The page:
Examples I have spoken Spanish since I have spoken Spanish for 41 years. By next year, I will have spoken Spanish for 42 years.
Noun Phrase Adverbials Noun phrase adverbials are adverbs formed from a noun phrase. These often answer the “when” question. Examples: Last week, tonight, today.
Time and Tense with Modals and Aspects Review point: there are only two tenses in English: past and present.
The Future So how do we talk about the future?
Modals and the Future Modals are commonly used to help us talk about the future. But modals are tricky (ask any ESL learner). They aren’t “clean.” A person can use some present tense and past tense modals to talk about the future. So in clauses with modals in the verb phrases, adverbs take on special importance.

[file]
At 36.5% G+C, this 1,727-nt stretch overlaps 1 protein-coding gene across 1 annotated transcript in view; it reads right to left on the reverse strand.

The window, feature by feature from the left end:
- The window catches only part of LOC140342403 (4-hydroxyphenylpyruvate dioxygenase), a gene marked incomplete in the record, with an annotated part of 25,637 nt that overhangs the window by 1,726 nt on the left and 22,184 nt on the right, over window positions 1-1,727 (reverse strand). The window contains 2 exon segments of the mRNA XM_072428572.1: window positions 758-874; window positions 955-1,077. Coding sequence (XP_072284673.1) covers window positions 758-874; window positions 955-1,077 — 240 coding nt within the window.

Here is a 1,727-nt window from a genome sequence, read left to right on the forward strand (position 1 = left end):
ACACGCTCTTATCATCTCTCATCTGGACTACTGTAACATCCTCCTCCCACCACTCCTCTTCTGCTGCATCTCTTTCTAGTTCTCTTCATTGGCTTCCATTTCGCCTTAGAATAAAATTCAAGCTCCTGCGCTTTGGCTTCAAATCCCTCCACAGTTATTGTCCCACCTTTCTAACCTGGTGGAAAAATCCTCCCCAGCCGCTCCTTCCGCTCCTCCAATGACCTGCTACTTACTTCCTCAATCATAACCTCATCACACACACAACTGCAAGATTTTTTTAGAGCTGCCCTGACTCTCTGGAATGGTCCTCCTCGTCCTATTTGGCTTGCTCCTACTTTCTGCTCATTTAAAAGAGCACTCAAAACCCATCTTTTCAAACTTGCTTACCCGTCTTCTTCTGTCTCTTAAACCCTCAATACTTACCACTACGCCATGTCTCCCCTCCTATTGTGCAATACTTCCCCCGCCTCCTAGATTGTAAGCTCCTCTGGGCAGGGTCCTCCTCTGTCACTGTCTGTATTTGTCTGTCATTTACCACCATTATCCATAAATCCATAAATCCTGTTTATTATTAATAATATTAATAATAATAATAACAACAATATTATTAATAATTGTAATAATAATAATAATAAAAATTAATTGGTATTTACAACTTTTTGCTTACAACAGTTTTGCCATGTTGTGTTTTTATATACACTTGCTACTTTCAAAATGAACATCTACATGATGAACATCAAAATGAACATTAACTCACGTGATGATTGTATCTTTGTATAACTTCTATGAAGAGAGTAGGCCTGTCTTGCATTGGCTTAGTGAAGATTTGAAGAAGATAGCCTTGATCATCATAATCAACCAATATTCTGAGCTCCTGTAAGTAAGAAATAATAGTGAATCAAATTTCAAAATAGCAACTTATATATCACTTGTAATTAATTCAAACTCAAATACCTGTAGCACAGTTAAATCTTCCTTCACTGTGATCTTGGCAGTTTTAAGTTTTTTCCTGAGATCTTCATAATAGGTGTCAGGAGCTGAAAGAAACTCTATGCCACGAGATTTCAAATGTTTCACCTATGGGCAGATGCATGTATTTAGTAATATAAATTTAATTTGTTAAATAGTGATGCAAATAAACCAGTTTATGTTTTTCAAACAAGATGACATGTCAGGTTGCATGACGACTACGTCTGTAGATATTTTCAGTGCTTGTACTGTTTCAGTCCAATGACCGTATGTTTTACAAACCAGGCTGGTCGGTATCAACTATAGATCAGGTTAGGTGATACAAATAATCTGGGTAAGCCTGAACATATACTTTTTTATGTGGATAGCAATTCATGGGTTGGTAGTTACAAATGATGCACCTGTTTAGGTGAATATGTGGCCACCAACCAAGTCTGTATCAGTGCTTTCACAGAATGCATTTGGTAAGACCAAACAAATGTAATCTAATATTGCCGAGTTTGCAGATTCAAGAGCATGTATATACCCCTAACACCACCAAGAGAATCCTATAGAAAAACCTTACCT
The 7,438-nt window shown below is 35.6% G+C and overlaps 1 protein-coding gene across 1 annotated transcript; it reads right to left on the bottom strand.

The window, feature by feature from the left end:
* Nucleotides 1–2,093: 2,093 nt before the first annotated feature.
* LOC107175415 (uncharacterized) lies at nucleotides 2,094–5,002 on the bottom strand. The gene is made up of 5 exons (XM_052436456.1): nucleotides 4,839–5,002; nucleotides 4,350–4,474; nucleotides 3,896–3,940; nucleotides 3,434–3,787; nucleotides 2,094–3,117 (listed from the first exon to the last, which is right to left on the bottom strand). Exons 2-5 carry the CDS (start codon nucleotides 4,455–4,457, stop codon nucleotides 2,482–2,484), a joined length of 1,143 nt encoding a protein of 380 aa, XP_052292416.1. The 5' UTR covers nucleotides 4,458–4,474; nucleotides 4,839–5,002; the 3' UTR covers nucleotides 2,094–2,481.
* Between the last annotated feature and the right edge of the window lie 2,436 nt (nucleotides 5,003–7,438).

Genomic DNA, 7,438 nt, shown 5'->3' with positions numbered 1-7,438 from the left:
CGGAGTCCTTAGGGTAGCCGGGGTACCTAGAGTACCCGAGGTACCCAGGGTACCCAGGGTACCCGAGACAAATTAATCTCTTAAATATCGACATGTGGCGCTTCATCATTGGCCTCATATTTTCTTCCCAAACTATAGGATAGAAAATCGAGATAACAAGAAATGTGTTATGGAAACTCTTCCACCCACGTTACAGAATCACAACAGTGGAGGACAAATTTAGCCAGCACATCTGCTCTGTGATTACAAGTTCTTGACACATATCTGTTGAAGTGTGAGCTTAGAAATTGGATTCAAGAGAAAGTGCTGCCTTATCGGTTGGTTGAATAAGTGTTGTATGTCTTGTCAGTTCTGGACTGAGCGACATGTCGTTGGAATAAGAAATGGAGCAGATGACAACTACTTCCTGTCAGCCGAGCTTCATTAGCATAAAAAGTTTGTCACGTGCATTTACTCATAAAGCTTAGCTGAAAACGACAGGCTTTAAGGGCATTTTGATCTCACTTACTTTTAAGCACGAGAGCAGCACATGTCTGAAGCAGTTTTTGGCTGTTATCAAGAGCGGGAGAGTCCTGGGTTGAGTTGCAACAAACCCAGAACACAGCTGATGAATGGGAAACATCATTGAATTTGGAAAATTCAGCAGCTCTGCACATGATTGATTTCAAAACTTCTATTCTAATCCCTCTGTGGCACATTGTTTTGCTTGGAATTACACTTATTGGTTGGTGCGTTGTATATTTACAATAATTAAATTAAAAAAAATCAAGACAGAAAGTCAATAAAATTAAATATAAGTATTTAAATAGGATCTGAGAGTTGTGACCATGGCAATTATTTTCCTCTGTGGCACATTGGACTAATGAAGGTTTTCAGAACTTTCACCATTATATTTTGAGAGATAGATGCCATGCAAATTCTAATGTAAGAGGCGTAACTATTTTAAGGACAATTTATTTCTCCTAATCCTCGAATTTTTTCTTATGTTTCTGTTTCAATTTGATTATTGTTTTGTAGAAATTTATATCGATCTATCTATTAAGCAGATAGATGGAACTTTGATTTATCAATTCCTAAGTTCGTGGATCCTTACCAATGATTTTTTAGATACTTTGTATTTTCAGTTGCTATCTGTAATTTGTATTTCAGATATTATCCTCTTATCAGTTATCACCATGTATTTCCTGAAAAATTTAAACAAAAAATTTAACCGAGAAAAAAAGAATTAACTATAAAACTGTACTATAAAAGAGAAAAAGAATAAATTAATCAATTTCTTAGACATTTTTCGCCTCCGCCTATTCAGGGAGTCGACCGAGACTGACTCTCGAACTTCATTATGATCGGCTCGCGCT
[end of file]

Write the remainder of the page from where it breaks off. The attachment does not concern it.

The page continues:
Will and Shall “Will” and “shall” (less common) are two words we use to express the future time (note, I did NOT say “tense”).
Will can be used with verbs in many different aspects, but all expressing the future. I will have a rum and coke at 7 p.m. tonight. (present tense, simple aspect). I will be having a rum and coke at 7 p.m. tonight. (present tense, progressive aspect) I will have had two rums and cokes by 7 p.m. (present tense, perfect aspect) I will have been having my third rum and coke by 7:15 p.m. (present tense, perfect progressive aspect).
Note also that past tense modals can express the future: I could have a rum and coke tonight. (past tense, simple aspect: expresses the future) And the present: I could be having a rum and coke (but I ’ m here teaching English instead). (past tense, progressive aspect: expresses the present that isn ’ t real) And the past! I could have had a rum and coke (but instead I had a White Russian). (past tense, perfect aspect: expresses a past that did not happen). I could have been having a rum and coke (but instead there I was drinking milk). (past tense, perfect progressive aspect: expresses a past that did not happen).